Malcolm Charles Moos (April 19, 1916 – January 28, 1982) was an American political scientist. He received his bachelor's and master's degrees in political science from the University of Minnesota. He went on to receive his doctorate, also in political science, from the University of California at Berkeley. After receiving his Ph.D. Moos taught for several years at Johns Hopkins University and was employed by the Baltimore Evening Sun as an associate editor.

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  • Malcolm Charles Moos (April 19, 1916 – January 28, 1982) was an American political scientist. He received his bachelor's and master's degrees in political science from the University of Minnesota. He went on to receive his doctorate, also in political science, from the University of California at Berkeley. After receiving his Ph.D. Moos taught for several years at Johns Hopkins University and was employed by the Baltimore Evening Sun as an associate editor. His writing on American politics brought him to the attention of Sherman Adams, who was the assistant to President Dwight Eisenhower. Moos joined Eisenhower's staff as a special assistant in 1957 and became his chief speech writer in 1958. Among the many speeches Moos wrote for President Eisenhower, he is credited with Eisenhower's valedictory speech which warned of the influence of the military-industrial complex. Following his work for Eisenhower's administration, Moos went on to write speeches for Nelson Rockefeller and worked for the Ford Foundation. In 1967, Moos became the first native Minnesotan and alumnus to serve as a University of Minnesota president. Moos' term as university president (1967–1974) is one of the most socially and economically turbulent of its history. Civil rights and anti-war protests were at their height during this time. Moos supported activism; during his speech to the student body in 1967, he courageously acknowledged this support, but urged students to express themselves responsibly. He is credited for his diplomatic handling of student demonstrations including the Morrill Hall takeover on Jan 14, 1969. His diplomacy and rapport with both students and community is also credited for leading the university through this period of unrest with only one major protest in May 1970. During his tenure as president of the University of Minnesota, Moos is also credited with advocacy regarding what is referred to as "communiversity", a closer relationship among students, faculty, and the community. During his presidency, the university established programs in African American Studies, Native American Studies, Chicano Studies, Women's Studies, and the Center for Urban and Regional Studies. Moos left the University of Minnesota in 1974 to accept the position of executive director at the Center for the Study of Democratic Institutions in Santa Barbara, California. He returned after spending a year in Santa Barbara and died in his sleep at his home in northern Minnesota in 1982. He was said to have a heart condition. (en)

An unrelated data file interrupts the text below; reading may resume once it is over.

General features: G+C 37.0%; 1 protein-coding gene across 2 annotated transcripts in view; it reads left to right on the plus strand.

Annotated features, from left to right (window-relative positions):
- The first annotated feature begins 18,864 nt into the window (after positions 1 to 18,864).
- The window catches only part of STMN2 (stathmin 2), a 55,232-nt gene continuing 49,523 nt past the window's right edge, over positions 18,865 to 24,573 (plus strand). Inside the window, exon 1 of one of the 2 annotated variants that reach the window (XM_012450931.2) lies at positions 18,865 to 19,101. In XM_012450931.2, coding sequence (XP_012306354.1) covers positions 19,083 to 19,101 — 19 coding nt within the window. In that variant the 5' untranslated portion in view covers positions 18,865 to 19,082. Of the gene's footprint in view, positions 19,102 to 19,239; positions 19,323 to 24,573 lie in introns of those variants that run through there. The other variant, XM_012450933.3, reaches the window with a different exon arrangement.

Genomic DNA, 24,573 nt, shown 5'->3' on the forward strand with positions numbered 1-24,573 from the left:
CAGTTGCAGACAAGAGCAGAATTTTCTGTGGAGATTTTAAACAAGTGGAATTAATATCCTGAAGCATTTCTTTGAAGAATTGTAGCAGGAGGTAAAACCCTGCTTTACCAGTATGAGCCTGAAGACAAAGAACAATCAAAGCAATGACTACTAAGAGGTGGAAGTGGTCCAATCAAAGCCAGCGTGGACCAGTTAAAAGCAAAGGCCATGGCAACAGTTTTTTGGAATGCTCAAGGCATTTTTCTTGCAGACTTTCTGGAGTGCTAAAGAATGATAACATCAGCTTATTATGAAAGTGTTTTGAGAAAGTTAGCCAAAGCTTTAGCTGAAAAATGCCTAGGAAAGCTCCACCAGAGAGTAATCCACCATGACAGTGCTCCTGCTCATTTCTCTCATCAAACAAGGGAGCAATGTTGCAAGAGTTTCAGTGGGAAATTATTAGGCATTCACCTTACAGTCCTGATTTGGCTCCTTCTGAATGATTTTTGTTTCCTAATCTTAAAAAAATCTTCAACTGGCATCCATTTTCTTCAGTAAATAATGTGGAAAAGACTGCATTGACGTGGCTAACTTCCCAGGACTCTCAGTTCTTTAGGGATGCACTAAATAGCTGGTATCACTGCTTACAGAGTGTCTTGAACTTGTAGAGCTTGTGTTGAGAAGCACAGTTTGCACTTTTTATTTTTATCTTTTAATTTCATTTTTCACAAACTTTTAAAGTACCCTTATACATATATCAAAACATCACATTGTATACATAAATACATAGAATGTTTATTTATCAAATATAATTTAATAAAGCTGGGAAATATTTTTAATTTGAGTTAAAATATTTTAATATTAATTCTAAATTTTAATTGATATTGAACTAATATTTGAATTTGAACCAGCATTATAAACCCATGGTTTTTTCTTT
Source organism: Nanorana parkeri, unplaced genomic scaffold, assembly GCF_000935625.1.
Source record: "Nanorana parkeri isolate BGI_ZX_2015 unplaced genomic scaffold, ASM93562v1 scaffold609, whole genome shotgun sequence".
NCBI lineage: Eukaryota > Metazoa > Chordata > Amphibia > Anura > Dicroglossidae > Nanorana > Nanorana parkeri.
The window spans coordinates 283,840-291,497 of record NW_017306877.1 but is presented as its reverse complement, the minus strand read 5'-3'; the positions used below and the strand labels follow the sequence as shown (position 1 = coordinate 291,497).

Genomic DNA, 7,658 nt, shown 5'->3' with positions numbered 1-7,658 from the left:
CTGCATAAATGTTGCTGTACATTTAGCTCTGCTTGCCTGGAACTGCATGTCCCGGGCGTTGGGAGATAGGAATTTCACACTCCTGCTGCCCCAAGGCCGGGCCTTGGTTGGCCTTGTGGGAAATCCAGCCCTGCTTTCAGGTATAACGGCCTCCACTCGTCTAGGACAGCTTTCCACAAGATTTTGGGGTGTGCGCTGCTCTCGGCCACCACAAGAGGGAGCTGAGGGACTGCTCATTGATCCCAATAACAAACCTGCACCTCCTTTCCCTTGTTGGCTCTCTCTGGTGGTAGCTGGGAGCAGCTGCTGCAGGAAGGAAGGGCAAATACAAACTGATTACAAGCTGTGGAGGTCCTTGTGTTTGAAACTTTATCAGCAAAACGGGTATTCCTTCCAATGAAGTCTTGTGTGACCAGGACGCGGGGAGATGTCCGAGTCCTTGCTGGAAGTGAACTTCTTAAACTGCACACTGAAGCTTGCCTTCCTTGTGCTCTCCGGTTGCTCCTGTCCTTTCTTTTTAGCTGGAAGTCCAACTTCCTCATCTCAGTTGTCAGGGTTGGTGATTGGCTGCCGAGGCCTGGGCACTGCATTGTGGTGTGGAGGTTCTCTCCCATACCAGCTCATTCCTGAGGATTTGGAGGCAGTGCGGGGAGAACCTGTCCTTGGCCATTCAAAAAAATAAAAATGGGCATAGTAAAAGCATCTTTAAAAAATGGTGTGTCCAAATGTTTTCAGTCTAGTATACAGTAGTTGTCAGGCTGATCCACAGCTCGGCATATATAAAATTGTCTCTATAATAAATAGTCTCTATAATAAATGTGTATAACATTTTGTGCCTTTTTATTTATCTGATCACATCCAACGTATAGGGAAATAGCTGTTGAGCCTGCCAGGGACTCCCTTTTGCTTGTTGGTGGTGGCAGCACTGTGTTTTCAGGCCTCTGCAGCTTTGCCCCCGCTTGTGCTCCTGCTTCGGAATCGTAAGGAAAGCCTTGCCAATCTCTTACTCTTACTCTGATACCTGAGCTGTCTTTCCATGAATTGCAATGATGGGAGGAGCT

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  • Malcolm Charles Moos (April 19, 1916 – January 28, 1982) was an American political scientist. He received his bachelor's and master's degrees in political science from the University of Minnesota. He went on to receive his doctorate, also in political science, from the University of California at Berkeley. After receiving his Ph.D. Moos taught for several years at Johns Hopkins University and was employed by the Baltimore Evening Sun as an associate editor. (en)
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  • Malcolm Moos (en)
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